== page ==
Overview of using the Outlook REST APIs


Try out sample REST calls in the Graph Explorer. You can use your own account, or one of our test accounts. Once you're done exploring the API, come back here and select your favorite platform on the left. We'll guide you through the steps to write a simple application to retrieve messages from your inbox.

If your preferred platform isn't listed yet, continue reading on this page. We'll go through the same set of steps using raw HTTP requests.

The purpose of this guide is to walk through the process of calling the Outlook Mail API to retrieve messages in Office 365 and Outlook.com. Unlike the platform-specific getting started guides, this guide focuses on the OAuth and REST requests and responses. It will cover the sequence of requests and responses that an app uses to authenticate and retrieve messages.

This tutorial will use Microsoft Graph to call the Mail API. Microsoft recommends using Microsoft Graph to access Outlook mail, calendar, and contacts. You should use the Outlook APIs directly (via https://outlook.office.com/api) only if you require a feature that is not available on the Graph endpoints.

With the information in this guide, you can implement this in any language or platform capable of sending HTTP requests.

Use OAuth2 to authenticate

In order to call the Mail API, the app requires an access token from Azure Active Directory. In order to do that, the app implements one of the supported OAuth flows in the Azure v2.0 endpoint. However, before this will work, the app must be registered in the Application Registration Portal.

Registering an app


This example scenario will use the authorization code flow. The steps for the implicit flow or client credentials flow will be slightly different.

You can use the Azure Active Directory admin center to quickly register an app that uses any of the Outlook APIs in Microsoft Graph.


Account requirements

In order to use the Azure Active Directory admin center, you need either an Office 365 work or school account, or a Microsoft account. If you don't have either of these, you have a number of options:

  • Sign up for a new Microsoft account here.
  • You can obtain an Office 365 subscription in a couple of different ways:

Once you register the app, you will have a client ID and secret. These are used in the authorization code flow.

Getting an authorization code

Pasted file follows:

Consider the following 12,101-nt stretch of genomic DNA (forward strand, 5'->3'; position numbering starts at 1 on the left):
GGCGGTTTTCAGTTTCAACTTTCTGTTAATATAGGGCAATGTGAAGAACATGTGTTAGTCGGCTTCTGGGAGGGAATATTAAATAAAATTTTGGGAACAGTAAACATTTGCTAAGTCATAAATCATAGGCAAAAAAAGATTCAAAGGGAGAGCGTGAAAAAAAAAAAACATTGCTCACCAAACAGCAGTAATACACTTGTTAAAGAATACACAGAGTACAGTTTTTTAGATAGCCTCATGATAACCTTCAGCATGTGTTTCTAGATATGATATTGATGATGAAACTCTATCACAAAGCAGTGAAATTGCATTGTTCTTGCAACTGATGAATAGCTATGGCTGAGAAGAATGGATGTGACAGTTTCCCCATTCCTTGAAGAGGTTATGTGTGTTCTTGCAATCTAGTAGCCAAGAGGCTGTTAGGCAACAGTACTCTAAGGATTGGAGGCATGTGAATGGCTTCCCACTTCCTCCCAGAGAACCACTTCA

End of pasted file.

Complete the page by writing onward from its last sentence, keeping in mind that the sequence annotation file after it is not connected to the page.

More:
The first step in the authorization code flow is to get an authorization code. That code is returned to the app by Azure when the user logs on and consents to the level of access the app requires.

First the app constructs a logon URL for the user. This URL must be opened in a browser so that the user can login and provide consent.

The base URL for logon looks like:


The app appends query parameters to this base URL to let Azure know what app is requesting the logon, and what permissions it is requesting.

  • client_id: the client ID generated by registering the app. This lets Azure know which app is requesting the logon.
  • redirect_uri: the location that Azure will redirect to once the user has granted consent to the app. This value must correspond to the value of Redirect URI used when registering the app.
  • response_type: the type of response the app is expecting. For the Authorization Grant Flow, this should always be code.
  • scope: a space-delimited list of access scopes that your app requires. For a full list of Outlook scopes in Microsoft Graph, see Microsoft Graph permission scopes.

For example, an application that requires read access to mail would put all of those together to generate a request URL like the following:

Authorization code request

GET https://login.microsoftonline.com/common/oauth2/v2.0/authorize?client_id=<CLIENT ID>&redirect_uri=http%3A%2F%2Flocalhost%2Fmyapp%2F&response_type=code&scope=openid+Mail.Read

The user will be presented with a sign in screen that displays the name of the app. Once they sign in, if it is their first time using the app, the user will be presented with a list of the app permissions the app requires and asked to allow or deny. Assuming they allow the required access, the browser will be redirected to the redirect URI specified in the initial request.

Redirect request after successful sign in

GET  HTTP/1.1 302 Found
Location: http://localhost/myapp/?code= AwABAAAA...cZZ6IgAA&session_state=7B29111D-C220-4263-99AB-6F6E135D75EF&state=D79E5777-702E-4260-9A62-37F75FF22CCE

The value of the code query parameter in the URL is the authorization code. The next step is to exchange that code for an access token.